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TEHRAN — President Hassan Rouhani is racing to sign as many oil deals with Western companies as he can before hard-liners at home and President-elect Donald Trump have a chance to return the Mideast country to cultural and economic isolation.

At the same time, Iran is in a battle with Saudi Arabia and other OPEC producers to reclaim its position as one of the world’s leading oil exporters, a spot it lost during the years of international sanctions over Tehran’s nuclear program.

Iran’s oil industry, the lifeblood of its economy, was devastated by the cumulative effect of the nuclear sanctions, which halved petroleum exports and left the country ostracized economically.

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The international nuclear agreement that lifted those sanctions nearly a year ago, one of the Obama administration’s signature foreign policy initiatives, has enabled Iran to partly recover. But Trump has warned that he may dismantle the deal, a threat that has injected new urgency into Iran’s push to build up its oil industry before Trump takes power next month.

A provisional agreement this week with Royal Dutch Shell to develop two of the country’s largest oil fields is the latest sign of interest in Iran from international energy companies. Over the past four weeks, Tehran has negotiated similar agreements with the oil field services giant Schlumberger and companies from China, Norway, Thailand, and Poland.

The deals, if completed, would bring much-needed expertise and foreign investment. Just as important, though, the agreements could provide a lifeline to the rest of the world, experts say, cementing relations with a number of European and Asian countries. That, they say, could provide an insurance policy of sorts against any punitive actions taken next year by the Trump administration and the Republican-dominated Congress.

Few Iranian officials like to acknowledge their country’s vulnerability, insisting it is immune to outside pressures. But the election of Trump and his selection of a national security team that views Iran as a major threat in the Middle East seems at the least certain to usher in a new period of tensions, and could ultimately threaten Iran’s efforts to rejoin the global economy.

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“Our officials are in a rush to sign contracts with big oil companies in order to have leverage when Trump enters the White House,” said Saeed Laylaz, an economist with close ties to the government of Rouhani. The Iranian president came to power promising to end Iran’s isolation and revive its economy, so the advent of a Trump presidency poses a dire threat to his political future.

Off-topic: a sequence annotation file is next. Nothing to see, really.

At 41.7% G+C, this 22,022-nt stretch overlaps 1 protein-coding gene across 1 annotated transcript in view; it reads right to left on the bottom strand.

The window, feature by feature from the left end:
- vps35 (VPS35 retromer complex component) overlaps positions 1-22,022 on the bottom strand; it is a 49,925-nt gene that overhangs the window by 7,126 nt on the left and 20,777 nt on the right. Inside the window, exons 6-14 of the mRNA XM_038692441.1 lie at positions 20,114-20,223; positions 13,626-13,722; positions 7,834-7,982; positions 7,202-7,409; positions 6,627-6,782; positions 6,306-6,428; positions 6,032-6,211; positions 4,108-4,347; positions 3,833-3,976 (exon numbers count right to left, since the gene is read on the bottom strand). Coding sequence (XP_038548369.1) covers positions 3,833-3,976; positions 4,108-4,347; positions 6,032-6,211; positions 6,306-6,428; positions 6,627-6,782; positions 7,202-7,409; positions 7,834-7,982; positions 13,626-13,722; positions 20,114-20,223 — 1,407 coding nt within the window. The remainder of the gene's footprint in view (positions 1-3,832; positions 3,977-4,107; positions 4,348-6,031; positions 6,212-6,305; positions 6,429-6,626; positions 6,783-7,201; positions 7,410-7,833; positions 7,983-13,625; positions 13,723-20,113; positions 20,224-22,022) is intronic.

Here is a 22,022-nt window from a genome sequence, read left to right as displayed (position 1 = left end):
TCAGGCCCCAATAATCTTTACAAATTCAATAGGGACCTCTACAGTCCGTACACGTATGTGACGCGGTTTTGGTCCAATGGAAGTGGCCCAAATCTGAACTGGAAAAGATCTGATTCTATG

Analysts noted that the deals were only memorandums of understanding, not hard contracts. But they stressed that the agreements also indicated a strong desire by Western and Asian energy companies to send a message to Washington as they return to Iran, once the world’s second-largest exporter of oil.

Rouhani and his government of technocrats are fighting their oil battle on two fronts. Domestically, they face pressure from hard-liners who have been closely scrutinizing the oil contracts, seeking anything that could undermine Iran’s independence and trying to steer them to companies under their control.

But Iran’s oil minister, Bijan Namdar Zangeneh, told the semiofficial news agency Fars in November that only foreign companies had the ability and capital to modernize Iran’s crumbling oil and gas sector.

“We need technology, including the management technology that allows a project to come into operation in four years rather than in 12 years,” he said. “And above all, we need the money.”

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Iran also faces a struggle to rebuild its oil exports. Growing production has allowed Iran in recent months to recover many of the Asian and European markets that it lost to Saudi Arabia and other OPEC producers during the years when sanctions were in effect. And as Iran effectively flexes its muscles in OPEC for the first time since the sanctions were lifted in January, its goal is not only to protect its newfound gains but also to expand its markets, pitting it directly against its bitter sectarian rival, Saudi Arabia.

Further production and export expansion, however, will require more foreign investment.

The new wave of agreements with Iran, most of which remain provisional, began Nov. 8, the day of Trump’s victory, when Total, a French company, became the first Western energy company to negotiate a deal to develop and produce natural gas from a section of a giant Persian Gulf gas field. Total leads a consortium that includes the China National Petroleum Corp. and Petropars, a subsidiary of the Iranian state-run oil company, in the $4.8 billion project.

“They are signing before Trump does something,” said Dragan Vuckovic, president of Mediterranean International, a Texas-based oil services company that works in North Africa and the Middle East.

Iran needs foreign capital and technical expertise to reach its immediate goal of returning to its 2011 oil production level of 4.3 million barrels a day, reversing a drop that began even before sanctions were imposed. Many Iranian fields are old and in decline, requiring sophisticated and expensive redrilling of wells and injections of water and carbon dioxide to coax more oil from the ground.

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